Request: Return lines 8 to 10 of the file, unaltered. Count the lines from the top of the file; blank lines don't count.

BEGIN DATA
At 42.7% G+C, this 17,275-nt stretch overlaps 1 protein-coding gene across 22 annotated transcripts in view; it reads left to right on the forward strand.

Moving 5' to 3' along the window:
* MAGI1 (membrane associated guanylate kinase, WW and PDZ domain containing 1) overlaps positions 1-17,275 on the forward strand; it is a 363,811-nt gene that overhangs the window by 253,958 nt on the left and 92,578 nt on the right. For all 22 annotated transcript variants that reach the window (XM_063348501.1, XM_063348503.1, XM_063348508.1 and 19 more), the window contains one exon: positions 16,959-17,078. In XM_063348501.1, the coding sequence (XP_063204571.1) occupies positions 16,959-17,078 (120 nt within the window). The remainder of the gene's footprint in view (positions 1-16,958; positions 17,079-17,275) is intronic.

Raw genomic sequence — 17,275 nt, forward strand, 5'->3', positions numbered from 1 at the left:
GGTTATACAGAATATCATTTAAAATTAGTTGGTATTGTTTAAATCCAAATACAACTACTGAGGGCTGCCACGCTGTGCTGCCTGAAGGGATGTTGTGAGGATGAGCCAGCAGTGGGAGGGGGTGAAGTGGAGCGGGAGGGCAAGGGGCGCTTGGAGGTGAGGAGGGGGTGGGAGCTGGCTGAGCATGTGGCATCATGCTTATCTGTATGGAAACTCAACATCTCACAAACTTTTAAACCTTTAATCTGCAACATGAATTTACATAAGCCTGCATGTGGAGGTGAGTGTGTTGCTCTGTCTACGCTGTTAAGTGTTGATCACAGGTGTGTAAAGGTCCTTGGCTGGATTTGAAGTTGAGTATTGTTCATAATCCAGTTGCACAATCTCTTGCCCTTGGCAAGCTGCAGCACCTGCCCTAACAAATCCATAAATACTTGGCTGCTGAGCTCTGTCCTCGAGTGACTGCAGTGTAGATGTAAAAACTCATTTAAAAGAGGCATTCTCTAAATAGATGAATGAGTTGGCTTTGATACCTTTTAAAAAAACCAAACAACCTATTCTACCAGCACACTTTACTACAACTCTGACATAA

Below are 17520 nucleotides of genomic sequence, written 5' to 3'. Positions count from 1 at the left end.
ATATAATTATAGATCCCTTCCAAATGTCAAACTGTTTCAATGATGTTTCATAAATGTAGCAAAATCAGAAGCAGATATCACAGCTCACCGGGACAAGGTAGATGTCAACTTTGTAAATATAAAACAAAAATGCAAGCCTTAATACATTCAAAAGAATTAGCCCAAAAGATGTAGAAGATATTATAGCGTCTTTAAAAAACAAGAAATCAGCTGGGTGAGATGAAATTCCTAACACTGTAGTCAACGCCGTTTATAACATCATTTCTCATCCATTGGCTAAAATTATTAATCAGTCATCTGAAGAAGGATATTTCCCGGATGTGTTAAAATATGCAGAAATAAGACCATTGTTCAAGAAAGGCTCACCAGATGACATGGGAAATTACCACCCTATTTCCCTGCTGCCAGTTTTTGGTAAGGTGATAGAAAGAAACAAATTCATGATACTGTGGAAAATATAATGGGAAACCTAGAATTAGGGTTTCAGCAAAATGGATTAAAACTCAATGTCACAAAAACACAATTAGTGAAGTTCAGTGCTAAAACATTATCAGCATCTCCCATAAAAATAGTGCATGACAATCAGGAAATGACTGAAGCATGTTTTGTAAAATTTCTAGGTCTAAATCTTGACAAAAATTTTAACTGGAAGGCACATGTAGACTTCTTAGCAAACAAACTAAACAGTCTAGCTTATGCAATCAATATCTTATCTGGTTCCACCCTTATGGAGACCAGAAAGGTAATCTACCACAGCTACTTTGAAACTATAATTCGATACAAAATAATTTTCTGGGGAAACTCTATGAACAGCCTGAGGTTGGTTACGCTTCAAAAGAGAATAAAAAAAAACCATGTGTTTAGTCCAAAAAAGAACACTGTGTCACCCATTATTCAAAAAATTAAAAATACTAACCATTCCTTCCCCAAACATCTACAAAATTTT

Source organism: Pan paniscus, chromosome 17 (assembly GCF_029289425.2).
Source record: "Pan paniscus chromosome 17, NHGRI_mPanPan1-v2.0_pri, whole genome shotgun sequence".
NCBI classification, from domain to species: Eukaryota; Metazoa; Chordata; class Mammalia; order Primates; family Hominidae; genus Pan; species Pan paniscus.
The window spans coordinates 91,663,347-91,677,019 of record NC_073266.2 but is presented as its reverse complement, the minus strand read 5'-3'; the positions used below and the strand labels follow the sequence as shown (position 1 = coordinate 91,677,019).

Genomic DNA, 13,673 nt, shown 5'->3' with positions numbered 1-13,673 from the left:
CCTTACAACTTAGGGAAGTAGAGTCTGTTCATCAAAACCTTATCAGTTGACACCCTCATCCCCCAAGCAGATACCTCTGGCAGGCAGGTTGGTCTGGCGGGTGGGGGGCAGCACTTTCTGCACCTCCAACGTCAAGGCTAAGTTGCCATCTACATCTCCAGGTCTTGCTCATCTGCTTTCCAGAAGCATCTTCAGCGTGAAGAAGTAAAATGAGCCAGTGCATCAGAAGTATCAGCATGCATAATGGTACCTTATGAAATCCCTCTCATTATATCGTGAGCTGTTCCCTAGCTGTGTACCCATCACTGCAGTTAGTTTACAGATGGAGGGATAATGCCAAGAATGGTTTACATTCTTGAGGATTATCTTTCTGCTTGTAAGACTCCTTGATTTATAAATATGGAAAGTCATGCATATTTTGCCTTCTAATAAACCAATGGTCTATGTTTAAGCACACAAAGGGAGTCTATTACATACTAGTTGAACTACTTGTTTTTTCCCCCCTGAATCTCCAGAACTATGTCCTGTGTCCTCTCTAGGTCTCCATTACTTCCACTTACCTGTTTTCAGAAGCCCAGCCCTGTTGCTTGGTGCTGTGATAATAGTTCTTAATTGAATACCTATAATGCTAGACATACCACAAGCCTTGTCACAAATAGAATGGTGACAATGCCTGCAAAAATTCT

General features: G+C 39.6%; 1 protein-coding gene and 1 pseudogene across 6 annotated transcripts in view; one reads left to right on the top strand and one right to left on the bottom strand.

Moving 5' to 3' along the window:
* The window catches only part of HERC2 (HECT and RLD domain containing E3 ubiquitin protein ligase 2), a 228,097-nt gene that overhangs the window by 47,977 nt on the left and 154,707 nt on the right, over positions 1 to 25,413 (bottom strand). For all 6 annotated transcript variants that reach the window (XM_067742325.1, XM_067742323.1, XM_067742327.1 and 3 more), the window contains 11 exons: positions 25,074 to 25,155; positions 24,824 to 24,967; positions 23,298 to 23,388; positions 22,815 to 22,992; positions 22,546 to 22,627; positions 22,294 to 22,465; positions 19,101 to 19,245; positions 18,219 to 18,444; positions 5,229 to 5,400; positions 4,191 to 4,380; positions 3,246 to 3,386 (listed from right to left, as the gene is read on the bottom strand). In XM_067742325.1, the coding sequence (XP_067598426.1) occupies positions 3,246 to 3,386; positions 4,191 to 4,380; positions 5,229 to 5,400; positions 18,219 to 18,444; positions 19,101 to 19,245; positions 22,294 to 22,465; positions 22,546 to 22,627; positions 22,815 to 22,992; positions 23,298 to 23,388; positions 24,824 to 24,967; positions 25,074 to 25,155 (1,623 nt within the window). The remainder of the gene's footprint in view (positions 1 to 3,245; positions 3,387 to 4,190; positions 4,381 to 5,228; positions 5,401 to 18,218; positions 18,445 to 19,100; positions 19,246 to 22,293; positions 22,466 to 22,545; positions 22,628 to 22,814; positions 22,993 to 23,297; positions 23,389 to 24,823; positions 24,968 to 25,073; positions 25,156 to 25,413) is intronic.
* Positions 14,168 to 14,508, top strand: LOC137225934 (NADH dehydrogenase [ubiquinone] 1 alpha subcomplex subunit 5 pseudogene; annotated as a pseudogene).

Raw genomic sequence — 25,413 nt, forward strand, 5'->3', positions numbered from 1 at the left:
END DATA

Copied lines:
Source organism: Pan paniscus, chromosome 17 (assembly GCF_029289425.2).
Source record: "Pan paniscus chromosome 17, NHGRI_mPanPan1-v2.0_pri, whole genome shotgun sequence".
NCBI classification, from domain to species: Eukaryota; Metazoa; Chordata; class Mammalia; order Primates; family Hominidae; genus Pan; species Pan paniscus.